Beggars in Spain (Sleepless Trilogy #1)
In a world where the slightest edge can mean the difference between success and failure, Leisha Camden is beautiful, extraordinarily intelligent ... and one of an ever-growing number of human beings who have been genetically modified to never require sleep.
Once considered interesting anomalies, now Leisha and the other "Sleepless" are outcasts -- victims of blind hatred, p...more
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Imagine what you could accomplish if you never needed to sleep, and you suffered no medical issues due to its lack. The Sleepless ca ...more
Nominee: Hugo Award best Novel (the novella upon which this is best actually won the Hugo)
Nominee: Nebula Award best Novel (the novella upon which this is best actually won the Nebula)
Nominee: Campbell Award for best Novel
Nominee: Prometheus Award best Novel ...more
Around the same time, a brilliant scientist creates a new power source, eliminating the need for fossil fuels or distributed power grids - a cold fusion fuel cell fo ...more
I was also reminded of Ayn Rand's Atlas Shrugged, in which the flat characters exist only as mouthpieces for Rand's philosophy.
As for the plot, it's interesting, but it clanks along kind of relentlessly. I couldn't help wond ...more
This book has a fascinating premise, compellingly interesting characters, a riveting epic storyline, and (for the most part) creative future world building.
But, while they’re given adequate motivations, I stil ...more
This is an old theme in SF--a minority group persecuted by the main society. Nancy Kress does a fabulous job with her version.
The basic premise is: Genetic modification is now available so children may be modified in the womb--for intelligence, strength, height and so on. And the latest--children who have no need of sleep.
Having eight more hours to use, plus perfect mental and physical health, the Slee ...more
Algunas críticas al libro que he leído están en contra del sistema económico-político que plantea la autora, pero esto es ciencia-ficción o ficción especulativa. De eso va, de suponer que pasa si... Los dilemas que se plantean por las desigualdades son interesantes. Y la "densa" forma de pensar de los supers ya merece una estrella por sí sola.
Pues nada. Tocará volver a leerlo en 2021.
My, how stupid smart people can be.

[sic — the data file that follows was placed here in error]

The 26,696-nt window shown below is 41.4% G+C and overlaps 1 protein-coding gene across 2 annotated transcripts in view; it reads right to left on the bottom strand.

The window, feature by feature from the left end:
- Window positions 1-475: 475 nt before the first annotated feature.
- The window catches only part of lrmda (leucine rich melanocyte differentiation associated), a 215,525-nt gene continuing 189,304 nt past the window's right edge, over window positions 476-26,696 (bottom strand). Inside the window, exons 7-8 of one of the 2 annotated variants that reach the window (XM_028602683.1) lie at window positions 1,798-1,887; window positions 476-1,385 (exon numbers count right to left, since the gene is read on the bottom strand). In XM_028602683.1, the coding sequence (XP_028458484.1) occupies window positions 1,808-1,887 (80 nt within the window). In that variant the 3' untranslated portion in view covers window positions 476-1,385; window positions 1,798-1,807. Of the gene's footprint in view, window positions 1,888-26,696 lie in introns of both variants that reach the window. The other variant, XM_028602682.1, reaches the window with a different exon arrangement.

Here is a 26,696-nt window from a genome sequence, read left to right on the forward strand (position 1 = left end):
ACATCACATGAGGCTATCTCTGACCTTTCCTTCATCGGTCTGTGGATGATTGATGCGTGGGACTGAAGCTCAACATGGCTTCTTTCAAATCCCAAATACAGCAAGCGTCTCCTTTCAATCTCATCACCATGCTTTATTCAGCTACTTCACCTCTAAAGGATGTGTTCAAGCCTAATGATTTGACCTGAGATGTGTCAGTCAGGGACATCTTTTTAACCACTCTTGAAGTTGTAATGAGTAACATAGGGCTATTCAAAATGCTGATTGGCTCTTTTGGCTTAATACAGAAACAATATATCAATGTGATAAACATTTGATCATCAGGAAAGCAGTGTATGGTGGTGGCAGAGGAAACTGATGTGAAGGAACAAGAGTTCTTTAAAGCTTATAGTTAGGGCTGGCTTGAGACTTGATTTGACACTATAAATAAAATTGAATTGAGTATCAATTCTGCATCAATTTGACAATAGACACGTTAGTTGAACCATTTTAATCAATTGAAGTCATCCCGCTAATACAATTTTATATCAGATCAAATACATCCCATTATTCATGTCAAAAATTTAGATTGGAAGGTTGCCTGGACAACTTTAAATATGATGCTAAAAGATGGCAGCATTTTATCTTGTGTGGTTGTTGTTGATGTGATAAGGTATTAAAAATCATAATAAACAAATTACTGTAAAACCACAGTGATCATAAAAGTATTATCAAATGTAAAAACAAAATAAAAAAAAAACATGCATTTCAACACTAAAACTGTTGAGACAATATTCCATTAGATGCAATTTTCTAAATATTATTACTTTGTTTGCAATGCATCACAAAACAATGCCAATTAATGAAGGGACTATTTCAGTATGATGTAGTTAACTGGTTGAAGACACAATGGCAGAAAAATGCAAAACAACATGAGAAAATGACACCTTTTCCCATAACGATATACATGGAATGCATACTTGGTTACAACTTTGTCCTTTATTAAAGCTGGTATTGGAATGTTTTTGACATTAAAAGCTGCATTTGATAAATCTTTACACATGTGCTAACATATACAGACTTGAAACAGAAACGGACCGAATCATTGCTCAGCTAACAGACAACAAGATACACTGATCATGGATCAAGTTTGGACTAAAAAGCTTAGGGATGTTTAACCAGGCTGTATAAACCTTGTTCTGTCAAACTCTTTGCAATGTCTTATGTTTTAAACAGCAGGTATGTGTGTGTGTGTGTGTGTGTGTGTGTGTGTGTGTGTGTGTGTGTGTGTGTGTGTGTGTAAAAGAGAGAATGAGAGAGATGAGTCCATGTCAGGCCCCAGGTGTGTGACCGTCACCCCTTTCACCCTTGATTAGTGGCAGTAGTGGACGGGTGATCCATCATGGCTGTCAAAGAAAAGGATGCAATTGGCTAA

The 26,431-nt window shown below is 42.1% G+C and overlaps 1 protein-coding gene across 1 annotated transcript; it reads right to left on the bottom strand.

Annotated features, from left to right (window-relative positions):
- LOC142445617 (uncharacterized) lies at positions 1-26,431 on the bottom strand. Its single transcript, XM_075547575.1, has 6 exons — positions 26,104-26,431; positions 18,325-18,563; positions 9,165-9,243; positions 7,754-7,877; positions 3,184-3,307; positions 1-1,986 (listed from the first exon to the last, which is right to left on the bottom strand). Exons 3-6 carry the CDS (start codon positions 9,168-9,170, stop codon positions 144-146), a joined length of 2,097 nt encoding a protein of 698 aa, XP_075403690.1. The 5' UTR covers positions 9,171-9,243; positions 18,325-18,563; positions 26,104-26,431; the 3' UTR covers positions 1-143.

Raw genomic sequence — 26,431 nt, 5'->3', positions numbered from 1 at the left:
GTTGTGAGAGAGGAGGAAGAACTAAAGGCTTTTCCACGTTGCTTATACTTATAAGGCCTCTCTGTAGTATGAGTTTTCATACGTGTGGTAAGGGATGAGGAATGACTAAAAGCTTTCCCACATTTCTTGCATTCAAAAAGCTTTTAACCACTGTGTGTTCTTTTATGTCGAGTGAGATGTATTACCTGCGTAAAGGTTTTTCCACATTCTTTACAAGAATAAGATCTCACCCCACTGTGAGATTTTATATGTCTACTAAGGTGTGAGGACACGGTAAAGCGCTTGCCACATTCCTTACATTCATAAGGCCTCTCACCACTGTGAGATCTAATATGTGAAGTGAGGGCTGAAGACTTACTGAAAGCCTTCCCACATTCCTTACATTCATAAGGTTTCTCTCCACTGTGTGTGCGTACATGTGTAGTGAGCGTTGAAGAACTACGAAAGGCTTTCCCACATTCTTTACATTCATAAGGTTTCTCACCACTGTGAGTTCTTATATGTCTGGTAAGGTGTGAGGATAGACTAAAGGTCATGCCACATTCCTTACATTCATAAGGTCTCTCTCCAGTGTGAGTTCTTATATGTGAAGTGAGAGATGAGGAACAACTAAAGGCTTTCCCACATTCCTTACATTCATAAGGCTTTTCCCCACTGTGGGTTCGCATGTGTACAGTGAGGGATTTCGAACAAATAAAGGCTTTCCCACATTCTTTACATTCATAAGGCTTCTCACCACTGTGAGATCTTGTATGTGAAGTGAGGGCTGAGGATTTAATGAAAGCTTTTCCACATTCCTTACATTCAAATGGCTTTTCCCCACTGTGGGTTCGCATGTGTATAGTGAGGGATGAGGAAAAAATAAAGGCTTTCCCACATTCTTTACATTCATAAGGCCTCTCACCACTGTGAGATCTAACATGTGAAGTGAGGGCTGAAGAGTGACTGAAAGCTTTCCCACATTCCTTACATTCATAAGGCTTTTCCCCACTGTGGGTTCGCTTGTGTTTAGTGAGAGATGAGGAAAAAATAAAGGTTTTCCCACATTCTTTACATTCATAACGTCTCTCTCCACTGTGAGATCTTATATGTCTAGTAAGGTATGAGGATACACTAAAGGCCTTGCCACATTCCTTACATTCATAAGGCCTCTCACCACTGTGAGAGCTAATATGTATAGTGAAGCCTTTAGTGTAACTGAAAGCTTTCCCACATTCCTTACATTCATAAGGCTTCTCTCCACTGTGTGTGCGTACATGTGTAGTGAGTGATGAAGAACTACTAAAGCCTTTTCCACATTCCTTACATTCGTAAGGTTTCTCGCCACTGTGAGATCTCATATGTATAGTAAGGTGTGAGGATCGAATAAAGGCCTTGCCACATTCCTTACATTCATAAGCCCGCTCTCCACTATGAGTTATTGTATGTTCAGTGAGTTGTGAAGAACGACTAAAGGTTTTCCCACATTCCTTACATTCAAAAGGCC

It's pretty laughable that any group of hyper-intelligent, and then Superbright hyper-intelligent people would be swayed by such a philosophically bankrupt ethos that just allows the rich and powerful to feel justified and revel in their ...more
I have been DNFing a lot lately (twice in the past week and a half), and I don't like it. I don't like feeling like I'm giving up. But if a book just utterly fails at capturing my interest, well, then I'm sorry but I'm going to quit. I see no reason for me to force myself to continue reading this book, not when I just don't like it at all. It's not like this is a read-to-review; it's not like I have an obligation to finish it. I picked up Beggars in Spain because I was a) intrigue ...more
I would consider r ...more
A genetic enhancement that eliminates the need to sleep has the unexpected side effect of greater intelligence and immortality. The story is told from the point of view of the Leisha Camden, who, despite her best efforts, is unable to heal the rif...more
What is the obligation of the strong to the weak? The wealthy to the beggars in Spain?
I was utterly engaged by this in-depth examination of an alternative to Ayn Rand’s social contract and LeGuin’s Annaresti anarchy – an ecosystem of human trade.
The characters dragged me through decades with ease. I especially loved the relationship between Sleepless protagonist Leisha and her unmodified twin sister, ...more
The wife and I were discussing the question on a recent trip to the Science Fiction History Museum in Seattle, and we saw Nancy Kress's name on an exhibit. I decided to try some of her work. I started with her very recent "After the Fall, Before the Fall, During the Fall", and thought it was promising but not fulfilling. And now I've read "Beggars in Spain," her first novel, which won both the Hugo and Nebula, propelling her to stardom.
The bo ...more
I started this book and wa ...more
On the other hand, whatever "message" this is supposed to be driving at is muddled and shallow. The original novella knocks down a caricature of objectivism by having the main character arrive at what we would call "common sense." The background politics are roughly as deep as the human vs ...more
Unfortunately, I can't say I particularly enjoyed this book.
The premise is about the creation of genetically modif ...more
Change. Acceptance. Equality. The author does a wonderful job of showing how these characteristics of our society and of individuals changes with outlook, knowledge and over generations.
Through genetic engineering in the womb, people are "sleepless", they are more intelligent and, with the extra hours in their day from ...more
Shades of Ayn Rand in this book are so prevalent that it was hard to not see many of the Fountainhead character hyb ...more
Beggars in Spain is an exceptionally pretentious novel without good reason for it. The premise between struggling castes sounds interesting and should be familiar, but Kress beats her themes into the reader as though she's beating a dead horse. This is a book about genetic modifications and discrimination, and there are far more subtle w ...more
|SFBRP Listeners: Is Nancy Kress the bastion or the foil to Ayn Rand?||2||38||Dec 01, 2014 02:11AM|
|Sci Fi Aficionados: * May 2014 Themed Read - Beggars in Spain||39||48||May 30, 2014 11:56AM|
|BookClubFiction: Beggars in Spain Discussions||1||5||Jul 22, 2013 08:03AM|
|What's The Name o...: scifi story about people genetically bred to never sleep [s]||4||22||Jul 06, 2012 09:46AM|